Critical Lists of Asteroids
We present two so-called critical lists of numbered asteroids (in several categories) and
unnumbered asteroids whose orbits can be usefully improved by additional astrometric observation.
The numbered asteroids have, for various reasons, been inadequately observed, and the unnumbered
asteroids could perhaps be numbered after a modest astrometric effort. The
first critical list contains all
asteroids in need of observation, without regard to location in the sky and current observability.
The second critical list is a subset
of the first, and contains asteroids that come to opposition during the current lunation (full Moon
to full Moon).
Although our lists superficially resemble the one put out monthly by the Minor Planet Center, they
are based on different precepts, and are updated on a quasi-daily basis. The MPC list consists
primarily of asteroids that have been observed at a small number of apparitions or that have not
been adequately observed for 10 yr or more, whereas our lists derive entirely from parameters
related to ephemeris uncertainties.
We consider the listed numbered asteroids to have been inadequately observed. Our criteria for
A numbered asteroid's computed ephemeris uncertainty must not exceed 2 arcsec in the coming
A numbered asteroid's orbit must be robust. That is, it must not degrade significantly when
temporally isolated observations (one-night apparitions) are omitted.
Our critical lists are based on two ephemeris uncertainty parameters:
|CEU|, the |current ephemeris uncertainty|.
OQP, the orbital quality parameter, defined by Muinonen and Bowell (1993, Icarus 104, 255-279)
as -log10leak , where leak is one of several orbital metrics developed by them. A rule of thumb
is that OQP > 5.47 for an asteroid to satisfy our numberability criteria. If OQP < 5.25, an
asteroid is certainly not numberable. Between these two values, a numbered asteroid's orbit is
considered to be of marginal quality.
We have subdivided the critical lists into six categories:
Lost numbered asteroid. Only 719 Albert is currently lost. It will probably be recovered
Numbered asteroids having |CEU| > 2.0 arcsec during the current lunation (full Moon to full
Numbered asteroids for which OQP fails (OQP < 5.25) or fails when a one-night apparition is
Numbered asteroids for which OQP is marginal (5.25 < OQP < 5.47) or is marginal when a one-night
apparition is omitted.
Numbered asteroids for which the last observation included in the orbit solution was made more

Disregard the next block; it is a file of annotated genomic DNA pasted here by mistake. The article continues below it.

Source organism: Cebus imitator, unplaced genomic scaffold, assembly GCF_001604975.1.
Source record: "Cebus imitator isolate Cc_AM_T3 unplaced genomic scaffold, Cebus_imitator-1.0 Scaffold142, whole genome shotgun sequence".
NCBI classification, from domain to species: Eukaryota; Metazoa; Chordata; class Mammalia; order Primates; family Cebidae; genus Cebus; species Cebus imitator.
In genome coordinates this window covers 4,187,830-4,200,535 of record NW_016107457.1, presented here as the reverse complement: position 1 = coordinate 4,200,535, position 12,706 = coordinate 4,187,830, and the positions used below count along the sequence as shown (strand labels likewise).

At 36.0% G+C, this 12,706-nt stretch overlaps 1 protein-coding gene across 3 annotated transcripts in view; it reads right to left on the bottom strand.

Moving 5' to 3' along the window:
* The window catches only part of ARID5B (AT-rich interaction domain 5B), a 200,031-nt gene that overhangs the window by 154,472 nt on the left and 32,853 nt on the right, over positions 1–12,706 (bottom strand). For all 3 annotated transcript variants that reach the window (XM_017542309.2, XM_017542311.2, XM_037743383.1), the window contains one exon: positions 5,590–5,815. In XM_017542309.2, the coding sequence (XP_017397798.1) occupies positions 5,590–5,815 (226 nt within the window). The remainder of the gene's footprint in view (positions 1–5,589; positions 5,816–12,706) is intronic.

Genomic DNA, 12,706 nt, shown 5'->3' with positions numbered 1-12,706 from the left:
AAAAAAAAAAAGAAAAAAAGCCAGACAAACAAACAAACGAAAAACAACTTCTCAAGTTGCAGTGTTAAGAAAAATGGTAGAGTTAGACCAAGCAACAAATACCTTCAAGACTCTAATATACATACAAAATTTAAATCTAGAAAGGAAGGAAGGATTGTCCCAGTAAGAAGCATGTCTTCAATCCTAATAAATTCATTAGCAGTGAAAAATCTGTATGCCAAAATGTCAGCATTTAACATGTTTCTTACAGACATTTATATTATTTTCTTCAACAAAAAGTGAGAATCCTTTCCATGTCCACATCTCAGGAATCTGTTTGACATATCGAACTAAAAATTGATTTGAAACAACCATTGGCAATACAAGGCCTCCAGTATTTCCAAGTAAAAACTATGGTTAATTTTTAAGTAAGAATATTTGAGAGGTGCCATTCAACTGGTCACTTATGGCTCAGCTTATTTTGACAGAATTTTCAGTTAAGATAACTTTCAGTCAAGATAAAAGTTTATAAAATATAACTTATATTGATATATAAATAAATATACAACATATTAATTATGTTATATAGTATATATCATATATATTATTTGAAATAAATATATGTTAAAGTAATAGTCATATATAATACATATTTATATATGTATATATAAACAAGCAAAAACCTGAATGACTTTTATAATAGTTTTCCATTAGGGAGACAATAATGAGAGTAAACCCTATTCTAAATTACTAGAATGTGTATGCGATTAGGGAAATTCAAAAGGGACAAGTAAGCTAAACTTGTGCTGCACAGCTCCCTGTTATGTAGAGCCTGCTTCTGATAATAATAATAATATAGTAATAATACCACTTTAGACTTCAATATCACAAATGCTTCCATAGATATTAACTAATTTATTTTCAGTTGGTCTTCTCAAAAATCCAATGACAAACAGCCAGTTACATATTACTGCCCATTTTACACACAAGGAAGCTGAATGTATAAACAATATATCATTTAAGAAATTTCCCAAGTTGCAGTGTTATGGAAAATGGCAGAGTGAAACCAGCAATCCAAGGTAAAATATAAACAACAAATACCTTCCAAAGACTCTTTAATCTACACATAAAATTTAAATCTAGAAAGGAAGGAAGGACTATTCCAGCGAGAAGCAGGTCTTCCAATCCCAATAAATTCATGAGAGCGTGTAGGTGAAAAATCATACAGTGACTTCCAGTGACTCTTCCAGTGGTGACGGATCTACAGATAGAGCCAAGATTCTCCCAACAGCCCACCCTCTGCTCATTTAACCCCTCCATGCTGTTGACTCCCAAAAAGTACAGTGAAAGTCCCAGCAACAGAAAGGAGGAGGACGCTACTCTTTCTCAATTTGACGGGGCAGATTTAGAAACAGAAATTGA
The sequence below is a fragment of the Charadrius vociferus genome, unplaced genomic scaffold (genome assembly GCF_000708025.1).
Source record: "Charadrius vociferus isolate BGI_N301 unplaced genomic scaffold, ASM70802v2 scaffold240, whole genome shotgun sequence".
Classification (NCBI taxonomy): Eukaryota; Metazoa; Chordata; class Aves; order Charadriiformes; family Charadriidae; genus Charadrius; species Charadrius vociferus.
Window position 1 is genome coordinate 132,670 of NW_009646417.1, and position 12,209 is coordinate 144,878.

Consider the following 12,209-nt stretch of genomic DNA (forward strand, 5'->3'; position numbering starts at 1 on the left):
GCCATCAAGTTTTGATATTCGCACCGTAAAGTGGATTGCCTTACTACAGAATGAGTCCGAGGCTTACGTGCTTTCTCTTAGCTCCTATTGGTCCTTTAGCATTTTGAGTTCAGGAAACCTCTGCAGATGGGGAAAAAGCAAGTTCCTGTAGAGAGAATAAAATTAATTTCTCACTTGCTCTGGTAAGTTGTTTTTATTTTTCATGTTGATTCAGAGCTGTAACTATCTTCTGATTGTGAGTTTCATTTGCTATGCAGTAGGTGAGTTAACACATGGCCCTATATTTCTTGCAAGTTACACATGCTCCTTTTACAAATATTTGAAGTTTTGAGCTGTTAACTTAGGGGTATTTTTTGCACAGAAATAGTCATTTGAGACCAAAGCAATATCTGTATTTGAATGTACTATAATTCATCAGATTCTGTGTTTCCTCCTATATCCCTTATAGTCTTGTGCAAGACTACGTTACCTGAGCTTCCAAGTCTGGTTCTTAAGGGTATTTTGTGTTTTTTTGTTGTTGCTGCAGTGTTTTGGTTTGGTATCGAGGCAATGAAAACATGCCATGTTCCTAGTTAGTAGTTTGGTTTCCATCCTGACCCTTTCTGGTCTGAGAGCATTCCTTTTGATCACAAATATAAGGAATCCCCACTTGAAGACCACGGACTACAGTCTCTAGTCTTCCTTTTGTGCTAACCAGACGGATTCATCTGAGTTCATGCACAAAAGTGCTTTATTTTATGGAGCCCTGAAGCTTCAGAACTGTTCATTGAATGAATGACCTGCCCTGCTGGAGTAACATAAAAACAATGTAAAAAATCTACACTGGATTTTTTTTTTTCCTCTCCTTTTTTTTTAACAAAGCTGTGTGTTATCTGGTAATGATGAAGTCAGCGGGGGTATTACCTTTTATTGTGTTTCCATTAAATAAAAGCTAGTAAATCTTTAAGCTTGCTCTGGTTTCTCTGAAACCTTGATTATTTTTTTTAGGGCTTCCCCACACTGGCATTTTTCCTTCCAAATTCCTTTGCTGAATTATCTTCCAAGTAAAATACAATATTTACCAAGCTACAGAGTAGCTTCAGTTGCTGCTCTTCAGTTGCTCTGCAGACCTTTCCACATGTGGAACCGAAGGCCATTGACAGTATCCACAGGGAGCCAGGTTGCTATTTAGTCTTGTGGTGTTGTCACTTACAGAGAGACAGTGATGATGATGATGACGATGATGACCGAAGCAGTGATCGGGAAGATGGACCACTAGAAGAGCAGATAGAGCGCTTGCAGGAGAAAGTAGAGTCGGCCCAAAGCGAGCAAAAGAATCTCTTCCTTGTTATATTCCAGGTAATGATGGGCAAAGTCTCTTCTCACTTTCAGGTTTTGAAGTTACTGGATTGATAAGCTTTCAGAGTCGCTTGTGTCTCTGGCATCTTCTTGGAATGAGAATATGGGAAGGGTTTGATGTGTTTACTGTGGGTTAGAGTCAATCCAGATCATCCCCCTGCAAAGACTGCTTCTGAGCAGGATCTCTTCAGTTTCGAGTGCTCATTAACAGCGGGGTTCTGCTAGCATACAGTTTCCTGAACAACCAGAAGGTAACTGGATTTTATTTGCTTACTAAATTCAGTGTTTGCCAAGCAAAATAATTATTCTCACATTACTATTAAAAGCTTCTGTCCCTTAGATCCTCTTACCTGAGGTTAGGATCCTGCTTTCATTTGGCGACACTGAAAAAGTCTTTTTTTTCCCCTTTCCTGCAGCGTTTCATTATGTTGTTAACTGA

than 10 yr ago.
Unnumbered asteroids that could perhaps be numbered after one or two additional accurate
observations. The lists contain asteroids that, according to the aforementioned numberability
criteria, could at present be numbered. They are not numbered because of differences in the
criteria used by the MPC and us. However, they are certainly close to being numbered by the
MPC, so additional observations, particularly a month or more after the last observation,
might allow them to be.
Asteroids contained in the lists may be annotated in three ways:
* An asterisk following a number or designation signifies that the asteroid is also contained
in category 5 (above).
() Parentheses around a number or designation indicate that an asteroid has already been
observed on at least two nights during the current apparition. Although requiring additional
observation, it need not be observed during the current lunation.
+ A plus sign (in the second critical list only) indicates that an asteroid's CEU will reach
a 10-yr peak during the current lunation. Such an asteroid is a prime target for astrometric
We are posting the critical lists in the test phase, before they have been completely documented
and checked, in particular so that users can appreciate that many numbered asteroids are in need
of further observation and that many unnumbered asteroids are close to being numbered. Note that,
because we are at present only receiving observations from the Minor Planet Center on a monthly
basis, we cannot ensure that our critical lists are completely correct and up-to-date.
Our critical lists comprise a phase in the development of HOP: a hierarchical observing protocol
designed to optimize the astrometric observation of all asteroids. HOP is being developed by us in
collaboration with the MPC.